He played a few chords then he sang some more—
And far into the night he crooned that tune.
The singer stopped playing and went to bed
While the Weary Blues echoed through his head.
He slept like a rock or a man that’s dead.
The Use of the Politically Essential Language
The literary works of Langston Hughes appear to be concerned in order to overcome and fight the factual and institutional slavery. In the Afro-American Movement of Harlem, Langston Hughes is among the frontline activists. Along with other black poets of America, he is also influenced by W.E.B. Du Bois.
The participation and the general obligation, to produce a literary and artistic expression, in connection to the existing identity of black people, in general, and of Afro-American, in particular, unite the social activists of the Harlem Renaissance.
In his poem “The Negro Speaks of Rivers” (published in 1921), Hughes clearly shows the experience and miseries of black slaves transported through the oceans and rivers. Basically, the poem is a nostalgia for the rivers that have developed the soul of the speaker and echoes the endurance, perseverance, life, death, victory, and wisdom. Inside the poet, a fire burns that nourishes his deep urge to write poetry and take from it a function of emancipation, justice, equity, and elevation. By using these political themes in his poetry, Langston Hughes became one of the greatest poets of all time. Hughes, like the Euphrates in the poem, bathed “when the dawn was young.”
Langston Hughes desires America to be the land of equality and freedom for all, blacks and whites. His poem, “Let America be America again,” published in 1936, advocates the liberation of American slaves.
“Let America be the dream the Dreamers dreamed
Let it be that great strong land of love
Where never kings connive nor tyrants scheme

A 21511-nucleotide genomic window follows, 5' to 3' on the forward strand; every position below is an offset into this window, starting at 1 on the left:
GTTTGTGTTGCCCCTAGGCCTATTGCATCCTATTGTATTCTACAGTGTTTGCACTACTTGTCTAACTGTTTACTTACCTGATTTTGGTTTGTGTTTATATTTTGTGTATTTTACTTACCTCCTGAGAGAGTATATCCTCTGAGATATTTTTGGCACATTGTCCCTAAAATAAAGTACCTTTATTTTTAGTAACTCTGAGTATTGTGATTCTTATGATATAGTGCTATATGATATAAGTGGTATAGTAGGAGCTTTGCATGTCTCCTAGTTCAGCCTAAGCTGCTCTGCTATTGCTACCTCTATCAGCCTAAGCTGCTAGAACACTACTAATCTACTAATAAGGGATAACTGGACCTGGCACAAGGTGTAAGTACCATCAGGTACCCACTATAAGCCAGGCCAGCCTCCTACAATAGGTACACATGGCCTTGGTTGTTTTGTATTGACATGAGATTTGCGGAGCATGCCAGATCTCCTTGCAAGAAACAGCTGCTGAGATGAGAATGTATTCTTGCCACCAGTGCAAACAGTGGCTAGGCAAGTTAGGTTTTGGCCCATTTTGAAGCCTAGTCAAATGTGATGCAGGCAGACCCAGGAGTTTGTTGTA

That any man be crushed by one above.”
The Use of the Radical and Protest Tone
The tone of Langston Hughes is radical and revolutionary, along with protesting. Hughes appears to be outrageous and shocked because of the everlasting division between the different sects of people that has been entered insidiously into Harlem and North America. The physical and financial conditions of the black working class had not been improved since ages. The killings and executions in the south of America were countless, regardless of the involvement of Blacks in the Allied armies of the Great War.
In his literary works, Hughes rebels against this particular dark side of America. In his poetry and other works, he does not appear to believe in Christianity. He also revolts against the people who use religion, particularly the principles of Christianity, as a shield to hide their oppressive actions. These ideas inspire him to write the poem “Goodbye Christ.”
Langston Hughes revolts against this generally dark state of American life. He does “t trust the Christian religion. It is a revolt against the people who use Christianity as a mantle under which are hidden their oppressive actions, which inspired him to write his poem “Goodbye Christ.” In the poem, he writes,